U.S. researchers have reported that being exposed to alcohol before birth may lead to behavioral problems later in life.

If heavy prenatal alcohol exposure does not lead to fetal alcohol syndrome, it may lead to cognitive and behavioral problems without the facial features characteristic of fetal alcohol syndrome.

The researchers found that alcohol exposure while still in the womb could damage the brain in such ways to cause problems with regulating behavior and optimal thinking and learning.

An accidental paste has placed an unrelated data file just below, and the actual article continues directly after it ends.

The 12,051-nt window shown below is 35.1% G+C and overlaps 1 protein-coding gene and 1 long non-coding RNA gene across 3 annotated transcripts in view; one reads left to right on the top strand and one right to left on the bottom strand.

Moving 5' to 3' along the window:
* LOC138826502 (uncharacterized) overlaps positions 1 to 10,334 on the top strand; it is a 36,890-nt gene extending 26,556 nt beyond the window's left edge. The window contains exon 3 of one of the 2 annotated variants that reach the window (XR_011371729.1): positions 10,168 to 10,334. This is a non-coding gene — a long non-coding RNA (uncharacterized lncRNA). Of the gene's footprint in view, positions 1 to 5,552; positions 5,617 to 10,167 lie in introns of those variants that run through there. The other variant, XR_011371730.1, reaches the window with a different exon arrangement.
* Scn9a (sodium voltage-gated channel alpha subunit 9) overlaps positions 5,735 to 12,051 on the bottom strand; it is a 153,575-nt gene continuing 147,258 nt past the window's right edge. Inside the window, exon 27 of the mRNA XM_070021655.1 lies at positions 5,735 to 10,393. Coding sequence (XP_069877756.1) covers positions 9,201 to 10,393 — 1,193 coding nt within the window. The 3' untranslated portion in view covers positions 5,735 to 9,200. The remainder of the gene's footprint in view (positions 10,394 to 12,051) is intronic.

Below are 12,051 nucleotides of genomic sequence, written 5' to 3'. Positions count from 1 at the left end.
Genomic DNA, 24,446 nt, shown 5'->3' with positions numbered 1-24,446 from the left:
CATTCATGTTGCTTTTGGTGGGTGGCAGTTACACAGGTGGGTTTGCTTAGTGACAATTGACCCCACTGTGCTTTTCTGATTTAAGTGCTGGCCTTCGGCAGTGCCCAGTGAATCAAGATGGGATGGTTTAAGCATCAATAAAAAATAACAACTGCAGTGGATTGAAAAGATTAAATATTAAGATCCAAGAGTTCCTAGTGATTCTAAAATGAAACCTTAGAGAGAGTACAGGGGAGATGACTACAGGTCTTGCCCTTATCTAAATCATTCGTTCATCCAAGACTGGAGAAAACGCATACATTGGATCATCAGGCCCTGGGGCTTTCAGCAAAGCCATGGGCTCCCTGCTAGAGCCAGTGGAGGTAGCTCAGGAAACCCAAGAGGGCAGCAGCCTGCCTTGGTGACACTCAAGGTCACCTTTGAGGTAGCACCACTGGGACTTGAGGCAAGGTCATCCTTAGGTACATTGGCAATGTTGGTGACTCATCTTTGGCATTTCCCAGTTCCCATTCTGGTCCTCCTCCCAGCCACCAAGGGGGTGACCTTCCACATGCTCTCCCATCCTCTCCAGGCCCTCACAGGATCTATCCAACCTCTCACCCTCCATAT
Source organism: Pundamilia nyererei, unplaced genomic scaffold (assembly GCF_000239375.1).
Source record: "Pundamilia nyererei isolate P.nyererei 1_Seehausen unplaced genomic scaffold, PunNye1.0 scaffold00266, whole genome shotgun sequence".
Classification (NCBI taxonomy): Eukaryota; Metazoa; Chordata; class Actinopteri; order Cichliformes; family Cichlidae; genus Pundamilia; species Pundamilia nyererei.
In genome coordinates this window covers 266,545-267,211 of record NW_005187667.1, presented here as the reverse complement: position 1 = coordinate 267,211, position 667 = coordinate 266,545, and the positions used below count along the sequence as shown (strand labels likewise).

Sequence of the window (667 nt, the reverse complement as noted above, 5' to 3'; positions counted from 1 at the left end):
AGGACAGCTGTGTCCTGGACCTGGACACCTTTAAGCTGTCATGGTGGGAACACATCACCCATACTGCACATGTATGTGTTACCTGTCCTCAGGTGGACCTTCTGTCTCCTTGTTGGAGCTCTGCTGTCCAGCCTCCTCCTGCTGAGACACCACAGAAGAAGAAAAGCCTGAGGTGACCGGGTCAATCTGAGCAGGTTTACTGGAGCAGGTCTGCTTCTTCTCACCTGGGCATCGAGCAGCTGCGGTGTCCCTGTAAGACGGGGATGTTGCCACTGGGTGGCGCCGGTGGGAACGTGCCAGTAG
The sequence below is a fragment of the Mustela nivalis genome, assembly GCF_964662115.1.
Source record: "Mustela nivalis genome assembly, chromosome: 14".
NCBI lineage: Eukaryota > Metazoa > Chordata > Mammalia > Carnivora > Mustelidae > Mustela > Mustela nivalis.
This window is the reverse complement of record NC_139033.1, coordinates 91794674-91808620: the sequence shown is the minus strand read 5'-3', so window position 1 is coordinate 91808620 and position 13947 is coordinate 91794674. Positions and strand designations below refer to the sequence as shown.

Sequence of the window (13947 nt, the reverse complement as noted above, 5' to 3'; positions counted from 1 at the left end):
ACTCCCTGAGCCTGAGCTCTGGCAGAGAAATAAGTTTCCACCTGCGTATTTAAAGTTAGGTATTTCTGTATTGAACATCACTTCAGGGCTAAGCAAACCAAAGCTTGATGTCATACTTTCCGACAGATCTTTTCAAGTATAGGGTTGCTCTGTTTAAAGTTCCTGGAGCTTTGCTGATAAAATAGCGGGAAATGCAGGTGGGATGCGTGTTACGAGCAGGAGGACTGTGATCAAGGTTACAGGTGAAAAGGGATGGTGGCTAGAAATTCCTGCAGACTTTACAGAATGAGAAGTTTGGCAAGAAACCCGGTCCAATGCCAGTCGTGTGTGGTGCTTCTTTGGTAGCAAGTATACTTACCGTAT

San Diego State University (SDSU) researchers examined 22 children and adolescents aged 8 to 18 years who were part of a larger study at the Center for Behavioral Teratology, SDSU. Thirteen of them were found to have a history of heavy prenatal alcohol exposure while nine haven’t.

Scanning showed that those children who were exposed to heavy alcohol before birth had altered responses in the frontal-striatal areas of the brain. Two regions have been altered. One showed increased and another decreased activities. Both of the brain regions were thought to be involved with the inhibition of behavior.

The children whose mothers heavily drank during their pregnancies were also found to be at greater risk for attention deficit hyperactivity disorder (ADHD) and other psychiatric diseases linked with poor control of inhibition.